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The Wigwam Theatre 
El Paso, Texas

Description: The Wigwam Theatre
Other Names: Fashion Saloon & Restaurant ; State Theatre
Address: 106 East San Antonio Street, El Paso, El Paso County, Texas
Type: theatre
Original Client: Colonel Robert Campbell and W. R. Winch were the proprietor
Historic Inventory: none
Date:  1912
Condition: extant

Architect or Firm: Henry C. Trost
Associated Architect or Firm: Trost & Trost
Dimensions and Orientation: Two story blocks, faces north
Budget/Cost: $40,000

Foundation: unknown
Wall Materials: brick with (apparently) terra cotta facing on facade
Roofing Materials: flat
Other Materials Used: terra cotta ornament; Luxfer prisms over shops; lobby to be ornyx: art glass doors, scagliola walls, ceramic tile floor with mosaic medallion
Remodeling and Additions: remodeling plans by Percy McGee, jr., 1948

Present Owner: 2015 – Paso Del Norte Paranormal Society at 108; Military and Uniform Shop at 106
Location of Drawings: El Paso Public Library: McGee drawings
Location of Documentary Photographs: El Paso Public Library: Ponsford 201, lobby and ticket booth; Aultman A5004, perspective view.

Bibliography: (1) The American Architect, volume CII, number 1914, August 28, 1912, “Current News and Comment” section, page 16: “The plans for the remodeled and enlarged Wigwam Theater have nearly been completed by Architects Trost & Trost, and bids for the work will be called for Sept. 1. The new Wigwam will include the store next to where it is now located on San Antonio St.”
(2) “Passing of Wigwam Recalls First Movies, “El Paso Herald Post, October 22, 1948, early history of the theatre
(3) El Paso Herald August 14,1912, page 8  “Speaking of Trost remodeling”
(4) El Paso Herald August 28, 1912 page 26  ” New Picture Theater”
(5) El Paso Herald September 4,1912, page 4 “To Built a Fine Picture Theater.Work starts on the remodeling”
(6) El Paso Herald September 6, 1912 page 3 “Work is Started on Grecian Theater”
(7) El Paso Herald September 7, 1912, page 13 “New Building For Wigwam Theater”
(8) El Paso Herald September 28, 1912, page 12 “The Wigwam’s Work”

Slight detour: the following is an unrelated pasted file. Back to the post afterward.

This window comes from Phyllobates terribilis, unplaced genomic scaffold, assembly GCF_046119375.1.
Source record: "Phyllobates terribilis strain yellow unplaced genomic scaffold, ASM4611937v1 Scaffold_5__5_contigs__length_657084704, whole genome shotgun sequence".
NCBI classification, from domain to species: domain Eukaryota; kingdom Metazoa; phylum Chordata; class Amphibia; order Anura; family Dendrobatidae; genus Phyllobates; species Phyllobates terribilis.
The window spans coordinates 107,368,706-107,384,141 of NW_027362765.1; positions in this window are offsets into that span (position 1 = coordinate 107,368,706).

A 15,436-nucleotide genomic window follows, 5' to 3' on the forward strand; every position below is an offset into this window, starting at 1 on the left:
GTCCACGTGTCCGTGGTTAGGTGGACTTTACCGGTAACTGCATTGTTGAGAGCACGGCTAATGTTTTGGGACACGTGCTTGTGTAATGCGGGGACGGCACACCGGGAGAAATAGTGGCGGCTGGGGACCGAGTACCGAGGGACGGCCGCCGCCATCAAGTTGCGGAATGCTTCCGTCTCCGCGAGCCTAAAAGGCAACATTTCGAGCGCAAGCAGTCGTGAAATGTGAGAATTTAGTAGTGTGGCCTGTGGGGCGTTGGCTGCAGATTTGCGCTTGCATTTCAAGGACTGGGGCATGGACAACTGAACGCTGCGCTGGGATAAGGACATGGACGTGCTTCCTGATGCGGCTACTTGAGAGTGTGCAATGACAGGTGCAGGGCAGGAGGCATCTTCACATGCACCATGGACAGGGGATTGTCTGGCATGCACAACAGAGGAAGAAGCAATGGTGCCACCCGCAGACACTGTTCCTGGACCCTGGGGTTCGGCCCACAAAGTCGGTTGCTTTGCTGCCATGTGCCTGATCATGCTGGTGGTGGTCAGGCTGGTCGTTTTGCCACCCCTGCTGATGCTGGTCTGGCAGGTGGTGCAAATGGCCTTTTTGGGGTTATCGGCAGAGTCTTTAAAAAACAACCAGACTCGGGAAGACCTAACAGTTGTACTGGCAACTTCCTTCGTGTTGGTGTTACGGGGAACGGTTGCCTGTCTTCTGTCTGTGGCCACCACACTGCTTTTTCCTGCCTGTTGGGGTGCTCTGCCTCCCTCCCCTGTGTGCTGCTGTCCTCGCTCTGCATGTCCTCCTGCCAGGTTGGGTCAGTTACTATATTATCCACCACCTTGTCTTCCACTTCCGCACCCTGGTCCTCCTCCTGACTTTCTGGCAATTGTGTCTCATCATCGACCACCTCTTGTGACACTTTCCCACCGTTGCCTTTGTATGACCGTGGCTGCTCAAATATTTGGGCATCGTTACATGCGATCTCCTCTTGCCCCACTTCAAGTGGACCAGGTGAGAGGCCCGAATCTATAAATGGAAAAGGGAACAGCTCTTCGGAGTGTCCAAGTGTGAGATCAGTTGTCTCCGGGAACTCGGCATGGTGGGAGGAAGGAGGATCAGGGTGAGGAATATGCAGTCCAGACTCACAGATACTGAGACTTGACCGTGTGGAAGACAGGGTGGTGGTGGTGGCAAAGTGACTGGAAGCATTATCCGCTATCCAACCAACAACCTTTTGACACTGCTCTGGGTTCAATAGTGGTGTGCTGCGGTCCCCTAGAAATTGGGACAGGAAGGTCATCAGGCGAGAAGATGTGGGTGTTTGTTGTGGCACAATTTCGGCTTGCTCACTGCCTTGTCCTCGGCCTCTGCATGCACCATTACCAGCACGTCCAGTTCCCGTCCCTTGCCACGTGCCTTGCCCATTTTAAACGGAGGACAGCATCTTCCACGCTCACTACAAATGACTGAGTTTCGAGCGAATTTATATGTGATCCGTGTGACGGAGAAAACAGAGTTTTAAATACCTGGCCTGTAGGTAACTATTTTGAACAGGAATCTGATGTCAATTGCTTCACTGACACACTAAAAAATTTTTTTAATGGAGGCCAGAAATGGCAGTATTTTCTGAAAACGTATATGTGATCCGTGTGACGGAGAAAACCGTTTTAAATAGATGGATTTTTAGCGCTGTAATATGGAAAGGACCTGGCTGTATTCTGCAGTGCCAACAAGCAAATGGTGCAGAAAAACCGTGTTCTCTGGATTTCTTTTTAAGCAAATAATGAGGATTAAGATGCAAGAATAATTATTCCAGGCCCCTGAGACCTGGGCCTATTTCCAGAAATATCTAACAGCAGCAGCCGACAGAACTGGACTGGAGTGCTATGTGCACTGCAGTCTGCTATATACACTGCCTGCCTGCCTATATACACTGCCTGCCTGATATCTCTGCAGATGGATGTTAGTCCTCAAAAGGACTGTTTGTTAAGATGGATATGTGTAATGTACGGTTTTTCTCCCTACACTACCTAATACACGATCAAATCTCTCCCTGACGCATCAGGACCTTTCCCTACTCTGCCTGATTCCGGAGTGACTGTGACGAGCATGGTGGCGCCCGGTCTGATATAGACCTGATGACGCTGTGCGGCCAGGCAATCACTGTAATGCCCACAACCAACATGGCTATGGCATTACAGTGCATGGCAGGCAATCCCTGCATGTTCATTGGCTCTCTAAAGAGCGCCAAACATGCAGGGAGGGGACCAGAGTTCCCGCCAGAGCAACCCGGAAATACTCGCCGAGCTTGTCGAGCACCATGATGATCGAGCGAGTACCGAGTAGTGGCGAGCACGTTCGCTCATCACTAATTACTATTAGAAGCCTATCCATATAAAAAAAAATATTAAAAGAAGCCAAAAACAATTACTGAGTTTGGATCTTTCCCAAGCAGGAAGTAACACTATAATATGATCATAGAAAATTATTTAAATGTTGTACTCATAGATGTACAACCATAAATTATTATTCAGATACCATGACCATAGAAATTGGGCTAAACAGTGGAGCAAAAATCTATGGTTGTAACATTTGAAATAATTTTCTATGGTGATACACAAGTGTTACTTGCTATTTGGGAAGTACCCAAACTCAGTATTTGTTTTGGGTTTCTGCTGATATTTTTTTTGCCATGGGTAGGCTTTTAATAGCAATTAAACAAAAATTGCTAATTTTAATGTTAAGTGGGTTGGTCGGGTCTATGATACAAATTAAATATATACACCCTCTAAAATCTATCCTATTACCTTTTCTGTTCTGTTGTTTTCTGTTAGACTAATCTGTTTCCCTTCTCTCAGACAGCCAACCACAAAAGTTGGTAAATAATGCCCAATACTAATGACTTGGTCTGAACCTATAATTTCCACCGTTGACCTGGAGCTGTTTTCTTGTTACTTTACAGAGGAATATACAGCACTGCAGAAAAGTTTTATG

(9) El Paso Herald October 10, 1912. page 8
(10) El Paso Herald November 1, 1912 page 4 “Additional Permits”

Remarks: The Wigwam, originally a saloon and gambling house, was converted into a motion picture theatre in 1907. Aultman A5004 clearly shows a new facade on an older building. The ornamental theme of the Indian heads in medallions.

In August of 1912, Trost  was hired to draw plans to remodel the building. Work on the building would start in September. The upstairs would be utilized, making the auditorium of the theater two stories high with room in the rear for a gallery. The new theater would be fire proof with concrete floors and exits on the alley. The front of the theater was to be rebuilt and was to be illuminated with a large number of lights.

On September 7, 1912, the decision was made that the old Wigwam and Silver Grill building on San Antonio street would be completely wrecked and a new building would replace the old Wigwam moving picture show. The new building would be brick and steel. In the basement a pool, billiard and bowling alley will be installed.

On September 23, 1912, changes were made to the plans. A heating plant and ventilating plant was to be installed in the basement of the building and a number of additional lighting features added. A large mosaic tile indian head was ordered for the floor of the main lobby and the indian head sign would be hung from the front of the theater.

On October 10, 1912, a bovine skeleton was discovered and uncovered by the workmen excavating for the basement of the Wigwam theater building. The skeleton was discovered under the foundation of the State National bank which adjoins the theater on the east side.

On November 1, 1912, additional permits for improvements on the new Wigwam theater were taken out for reinforcing the construction and making the walls heavier. An additional $5000

Colonel Robert F. Campbell moved from Austin and purchased the two lots, paying $50 per front foot. The following summer he erected the two-story Wigwam building at the same time the State National bank building was being erected. When the building was completed Billy Conant and “Red” Hart rented the whole building from Colonel Campbell and opened the Fashion Saloon & Restaurant. A very high class bar and restaurant. The second story was a dance hall, vaudeville and wine rooms. The gambling room was in the rear of the saloon.

In the winter of 1882-83, the vaudeville and dance hall stopped and the second story was partitioned into offices and poker rooms. Soon after, a fire started in the saloon and gutted both stories. The saloon was rehabilitated and ran under Conant & Hart until 1885, when it was closed suddenly. Billy Meyers succeeded Conant & Hart, and them Shephard & Speck of Silver City, ran it from 1885 to 1889. In 1889-90, Al Howard and Ben Dunkle, owners of the Parlor saloon, also took over the Fashion and ran it a short time. Howard gave it the new name of the Wigwam.

In 1885-86 the upper story was used as offices and bedrooms. Then by 1907, the building was turned into a motion picture house.

The Wigwam was the first modern and pretentious two story business structure ever erected on San Antonio street.

Prepared for the El Paso Public Library by Lloyd C. and June F. Engelbrecht under a grant from the National Endowment for the Humanities, 1990